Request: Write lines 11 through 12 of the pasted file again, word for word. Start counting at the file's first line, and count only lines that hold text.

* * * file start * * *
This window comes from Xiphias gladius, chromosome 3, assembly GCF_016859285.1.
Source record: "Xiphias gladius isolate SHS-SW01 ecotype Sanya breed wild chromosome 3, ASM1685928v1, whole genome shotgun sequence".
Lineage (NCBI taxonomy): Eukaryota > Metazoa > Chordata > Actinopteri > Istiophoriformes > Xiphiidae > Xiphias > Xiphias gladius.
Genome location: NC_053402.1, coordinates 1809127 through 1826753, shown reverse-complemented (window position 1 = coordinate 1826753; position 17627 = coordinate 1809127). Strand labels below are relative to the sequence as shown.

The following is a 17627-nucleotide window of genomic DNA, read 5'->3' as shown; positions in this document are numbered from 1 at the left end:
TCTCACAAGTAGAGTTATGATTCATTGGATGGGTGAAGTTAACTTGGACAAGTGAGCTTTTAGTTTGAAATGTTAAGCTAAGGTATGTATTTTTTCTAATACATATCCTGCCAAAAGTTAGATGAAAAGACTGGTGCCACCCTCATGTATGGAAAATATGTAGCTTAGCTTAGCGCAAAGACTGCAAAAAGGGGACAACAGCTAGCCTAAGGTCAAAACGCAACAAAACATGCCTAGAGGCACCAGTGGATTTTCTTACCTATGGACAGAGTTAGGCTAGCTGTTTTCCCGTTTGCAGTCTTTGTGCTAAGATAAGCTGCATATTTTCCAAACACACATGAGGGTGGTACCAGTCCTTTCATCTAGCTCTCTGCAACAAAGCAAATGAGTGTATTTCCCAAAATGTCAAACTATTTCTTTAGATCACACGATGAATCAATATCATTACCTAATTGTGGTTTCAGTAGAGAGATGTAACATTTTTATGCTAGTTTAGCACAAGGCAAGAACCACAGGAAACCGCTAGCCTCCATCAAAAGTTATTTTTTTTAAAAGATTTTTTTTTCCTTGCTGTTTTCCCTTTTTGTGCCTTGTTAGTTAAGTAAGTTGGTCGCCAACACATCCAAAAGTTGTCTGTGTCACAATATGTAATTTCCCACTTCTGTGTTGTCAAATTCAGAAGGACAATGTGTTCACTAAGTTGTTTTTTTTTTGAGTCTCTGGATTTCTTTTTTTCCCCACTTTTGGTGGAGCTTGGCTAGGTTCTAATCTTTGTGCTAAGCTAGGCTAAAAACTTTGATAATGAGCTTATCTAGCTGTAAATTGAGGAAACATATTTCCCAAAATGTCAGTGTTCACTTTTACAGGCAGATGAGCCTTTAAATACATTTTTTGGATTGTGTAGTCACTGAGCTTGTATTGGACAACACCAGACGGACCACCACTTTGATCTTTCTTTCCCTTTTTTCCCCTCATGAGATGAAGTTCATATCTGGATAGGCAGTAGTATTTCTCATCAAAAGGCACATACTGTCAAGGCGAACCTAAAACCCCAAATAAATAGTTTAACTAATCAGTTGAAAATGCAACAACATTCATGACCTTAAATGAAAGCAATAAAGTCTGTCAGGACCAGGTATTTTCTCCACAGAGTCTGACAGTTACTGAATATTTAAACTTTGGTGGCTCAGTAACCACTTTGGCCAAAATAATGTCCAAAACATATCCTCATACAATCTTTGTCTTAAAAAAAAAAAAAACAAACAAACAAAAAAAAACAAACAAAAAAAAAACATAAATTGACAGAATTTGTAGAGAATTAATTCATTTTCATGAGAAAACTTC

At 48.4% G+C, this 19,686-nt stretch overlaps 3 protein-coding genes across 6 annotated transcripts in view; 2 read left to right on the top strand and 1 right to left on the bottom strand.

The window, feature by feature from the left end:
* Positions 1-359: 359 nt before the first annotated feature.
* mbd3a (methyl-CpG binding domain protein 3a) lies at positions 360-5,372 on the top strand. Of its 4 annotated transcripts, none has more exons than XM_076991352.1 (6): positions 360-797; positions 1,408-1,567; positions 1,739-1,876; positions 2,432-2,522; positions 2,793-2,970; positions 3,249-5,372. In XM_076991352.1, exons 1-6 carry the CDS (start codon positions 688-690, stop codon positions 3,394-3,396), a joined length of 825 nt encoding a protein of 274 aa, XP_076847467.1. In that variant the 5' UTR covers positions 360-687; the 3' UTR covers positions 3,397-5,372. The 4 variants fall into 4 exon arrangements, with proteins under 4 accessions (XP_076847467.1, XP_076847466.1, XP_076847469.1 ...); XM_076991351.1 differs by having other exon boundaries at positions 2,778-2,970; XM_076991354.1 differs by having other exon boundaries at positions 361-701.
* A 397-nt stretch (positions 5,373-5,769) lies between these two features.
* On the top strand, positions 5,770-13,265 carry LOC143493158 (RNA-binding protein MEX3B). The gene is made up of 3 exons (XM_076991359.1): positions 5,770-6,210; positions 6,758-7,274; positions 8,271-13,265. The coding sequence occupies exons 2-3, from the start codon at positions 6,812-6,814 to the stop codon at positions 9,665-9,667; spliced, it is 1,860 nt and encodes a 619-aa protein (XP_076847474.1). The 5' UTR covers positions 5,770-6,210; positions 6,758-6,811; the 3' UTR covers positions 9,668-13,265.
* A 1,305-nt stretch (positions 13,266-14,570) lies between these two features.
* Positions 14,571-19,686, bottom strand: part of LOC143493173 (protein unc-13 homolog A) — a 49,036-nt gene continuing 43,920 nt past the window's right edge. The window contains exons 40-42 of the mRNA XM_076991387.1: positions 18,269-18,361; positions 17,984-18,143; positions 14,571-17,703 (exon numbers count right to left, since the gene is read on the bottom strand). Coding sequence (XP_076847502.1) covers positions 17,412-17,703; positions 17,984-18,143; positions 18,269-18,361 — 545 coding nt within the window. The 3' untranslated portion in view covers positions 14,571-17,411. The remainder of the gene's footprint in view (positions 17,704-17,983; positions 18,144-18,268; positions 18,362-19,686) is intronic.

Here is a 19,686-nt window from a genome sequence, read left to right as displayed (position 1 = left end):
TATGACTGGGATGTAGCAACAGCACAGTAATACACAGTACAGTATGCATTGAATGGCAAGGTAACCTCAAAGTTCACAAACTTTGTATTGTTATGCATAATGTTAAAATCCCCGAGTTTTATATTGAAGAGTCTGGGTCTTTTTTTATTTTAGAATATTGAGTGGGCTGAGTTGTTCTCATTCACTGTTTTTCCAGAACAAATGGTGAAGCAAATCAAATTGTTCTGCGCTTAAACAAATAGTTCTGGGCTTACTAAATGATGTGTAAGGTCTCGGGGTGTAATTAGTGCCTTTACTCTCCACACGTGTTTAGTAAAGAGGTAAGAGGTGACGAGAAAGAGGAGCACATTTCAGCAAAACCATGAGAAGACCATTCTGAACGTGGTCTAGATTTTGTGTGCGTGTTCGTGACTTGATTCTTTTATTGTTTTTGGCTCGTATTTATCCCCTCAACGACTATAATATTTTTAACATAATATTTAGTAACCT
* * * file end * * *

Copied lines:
* A 397-nt stretch (positions 5,373-5,769) lies between these two features.
* On the top strand, positions 5,770-13,265 carry LOC143493158 (RNA-binding protein MEX3B). The gene is made up of 3 exons (XM_076991359.1): positions 5,770-6,210; positions 6,758-7,274; positions 8,271-13,265. The coding sequence occupies exons 2-3, from the start codon at positions 6,812-6,814 to the stop codon at positions 9,665-9,667; spliced, it is 1,860 nt and encodes a 619-aa protein (XP_076847474.1). The 5' UTR covers positions 5,770-6,210; positions 6,758-6,811; the 3' UTR covers positions 9,668-13,265.